This week the U.S. House voted to block the Environmental Protection Agency from allowing E15, a blend of 85 percent gas and 15 percent ethanol, to be sold at American gas stations. From David Shepardson of the The Detroit News:
The House voted 286-135 to block the EPA from spending any money to carry out a waiver to allow E15 to be sold at the nation's fueling stations. Currently, most gas stations sell E10 -- which is 10 percent ethanol.
The EPA has granted a waiver to allow a blend of 15 percent of ethanol to be sold for vehicles from the 2001 model year and newer.
Rep. John Sullivan, R-Oklahoma, introduced an amendment to the bill to fund government operations through Sept. 30, to block EPA from moving ahead.
"The EPA has completely ignored calls from lawmakers, industry, environmental and consumer groups to address important safety issues raised by the 50 percent increase in the ethanol mandate issued over the past year. Putting E15 into our general fuel supply could adversely impact up to 60 percent of cars on the road today leading to consumer confusion at the pump and possible engine failure in the cars they drive," Sullivan said.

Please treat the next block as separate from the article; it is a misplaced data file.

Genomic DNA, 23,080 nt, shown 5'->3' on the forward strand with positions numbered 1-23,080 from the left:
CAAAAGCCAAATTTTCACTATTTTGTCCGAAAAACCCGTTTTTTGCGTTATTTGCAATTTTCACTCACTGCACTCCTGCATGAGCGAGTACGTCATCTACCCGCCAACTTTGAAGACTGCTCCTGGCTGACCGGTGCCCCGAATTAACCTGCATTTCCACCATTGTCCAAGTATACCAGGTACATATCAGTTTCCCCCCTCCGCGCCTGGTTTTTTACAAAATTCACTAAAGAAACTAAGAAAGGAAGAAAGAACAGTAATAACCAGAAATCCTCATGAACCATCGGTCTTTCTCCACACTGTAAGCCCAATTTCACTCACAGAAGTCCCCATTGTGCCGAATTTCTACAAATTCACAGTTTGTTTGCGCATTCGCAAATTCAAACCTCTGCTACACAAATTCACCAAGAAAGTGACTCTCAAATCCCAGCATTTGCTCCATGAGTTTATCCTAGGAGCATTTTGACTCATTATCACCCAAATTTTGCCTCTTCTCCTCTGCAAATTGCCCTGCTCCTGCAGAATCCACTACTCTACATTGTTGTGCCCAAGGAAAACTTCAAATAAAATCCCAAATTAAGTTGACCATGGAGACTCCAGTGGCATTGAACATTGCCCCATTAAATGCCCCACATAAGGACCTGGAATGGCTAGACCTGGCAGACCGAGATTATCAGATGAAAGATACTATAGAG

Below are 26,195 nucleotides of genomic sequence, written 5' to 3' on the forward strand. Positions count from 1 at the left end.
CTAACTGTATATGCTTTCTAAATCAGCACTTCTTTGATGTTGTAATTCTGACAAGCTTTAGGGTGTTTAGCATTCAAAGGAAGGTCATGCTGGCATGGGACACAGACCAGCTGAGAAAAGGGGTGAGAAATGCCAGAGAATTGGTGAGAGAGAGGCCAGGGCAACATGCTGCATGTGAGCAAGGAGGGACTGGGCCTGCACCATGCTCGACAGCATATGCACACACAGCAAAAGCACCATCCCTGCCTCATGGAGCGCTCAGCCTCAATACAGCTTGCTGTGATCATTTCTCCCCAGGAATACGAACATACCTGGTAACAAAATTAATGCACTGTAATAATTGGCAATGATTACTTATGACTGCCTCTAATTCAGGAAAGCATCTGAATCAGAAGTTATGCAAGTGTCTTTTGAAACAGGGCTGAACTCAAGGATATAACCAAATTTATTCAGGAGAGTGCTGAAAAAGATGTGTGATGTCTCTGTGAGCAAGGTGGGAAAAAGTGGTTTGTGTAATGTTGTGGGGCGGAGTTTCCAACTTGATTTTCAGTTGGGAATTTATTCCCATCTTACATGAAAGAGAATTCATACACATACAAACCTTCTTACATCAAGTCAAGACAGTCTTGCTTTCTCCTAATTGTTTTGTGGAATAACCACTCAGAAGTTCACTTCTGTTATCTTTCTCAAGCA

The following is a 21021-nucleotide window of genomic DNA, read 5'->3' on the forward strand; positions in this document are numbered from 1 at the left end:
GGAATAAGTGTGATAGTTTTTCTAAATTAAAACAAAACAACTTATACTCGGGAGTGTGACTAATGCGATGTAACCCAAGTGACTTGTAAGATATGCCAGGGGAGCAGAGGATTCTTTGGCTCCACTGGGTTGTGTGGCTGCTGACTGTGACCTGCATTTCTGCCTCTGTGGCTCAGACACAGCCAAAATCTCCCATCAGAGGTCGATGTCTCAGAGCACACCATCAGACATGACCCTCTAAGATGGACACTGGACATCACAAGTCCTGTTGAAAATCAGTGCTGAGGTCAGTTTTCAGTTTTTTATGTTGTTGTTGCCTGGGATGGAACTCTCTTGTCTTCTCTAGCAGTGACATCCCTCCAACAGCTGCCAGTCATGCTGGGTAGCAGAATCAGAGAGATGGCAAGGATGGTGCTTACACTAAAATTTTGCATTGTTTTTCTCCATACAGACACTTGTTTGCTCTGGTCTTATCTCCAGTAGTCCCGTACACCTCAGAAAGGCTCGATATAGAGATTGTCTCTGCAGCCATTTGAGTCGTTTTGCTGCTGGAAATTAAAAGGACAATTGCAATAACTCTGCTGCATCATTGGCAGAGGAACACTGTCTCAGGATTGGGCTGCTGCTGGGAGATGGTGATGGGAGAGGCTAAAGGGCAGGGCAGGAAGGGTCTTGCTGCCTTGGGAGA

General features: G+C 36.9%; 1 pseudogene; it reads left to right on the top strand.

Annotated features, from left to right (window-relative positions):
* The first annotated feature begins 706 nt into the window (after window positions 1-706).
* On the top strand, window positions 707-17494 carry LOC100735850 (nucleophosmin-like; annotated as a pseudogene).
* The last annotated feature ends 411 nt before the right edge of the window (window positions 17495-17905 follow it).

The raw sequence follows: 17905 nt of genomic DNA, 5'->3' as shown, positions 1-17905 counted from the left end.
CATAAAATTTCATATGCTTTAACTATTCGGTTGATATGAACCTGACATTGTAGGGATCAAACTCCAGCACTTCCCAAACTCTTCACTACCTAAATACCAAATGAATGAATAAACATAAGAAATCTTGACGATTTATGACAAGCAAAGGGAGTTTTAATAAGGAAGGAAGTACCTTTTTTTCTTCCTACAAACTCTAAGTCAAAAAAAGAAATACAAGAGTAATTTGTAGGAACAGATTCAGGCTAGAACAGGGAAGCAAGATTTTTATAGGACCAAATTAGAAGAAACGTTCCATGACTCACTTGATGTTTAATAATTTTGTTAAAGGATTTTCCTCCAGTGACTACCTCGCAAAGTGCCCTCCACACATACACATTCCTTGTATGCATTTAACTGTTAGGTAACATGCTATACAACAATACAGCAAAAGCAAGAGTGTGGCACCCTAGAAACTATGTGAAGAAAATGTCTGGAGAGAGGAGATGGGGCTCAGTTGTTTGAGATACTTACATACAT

I'm glad to see Congress acting to rein ethanol in. If you read this blog with any frequency, you know the government-mandated use of ethanol is something of a hobbyhorse for me. I don't think the costs in terms of higher food prices, lower fuel economy and damage to small engines are worth the benefits of a few cents off each gallon of gas and reduced imports of foreign oil.
Of all the negative effects of increased ethanol production, the worst may be higher food prices. Last week Kay McDonald wrote in the New York Times that up to 15 percent of global corn production was going into American gas tanks. That's insane.
And corn isn't the only staple affected, according to McDonald:
Wheat and soy prices increase when corn prices are high, since their acreage allotment is replaced by corn. In addition, wheat and soy get substituted for corn as animal feed.
As I've said before, I'm sympathetic to the goals of reducing foreign oil dependency and reducing carbon emissions, but ethanol isn't the way to achieve them. Instead, let's push fuel economy standards higher and encourage the development of electric cars. In the long run, those actions will have a much bigger impact on oil imports, without creating global food shortages and ruining engines in Americans' older cars and boats.
What do you think? Am I missing something? Do you support the use of ethanol in America's fuel supply?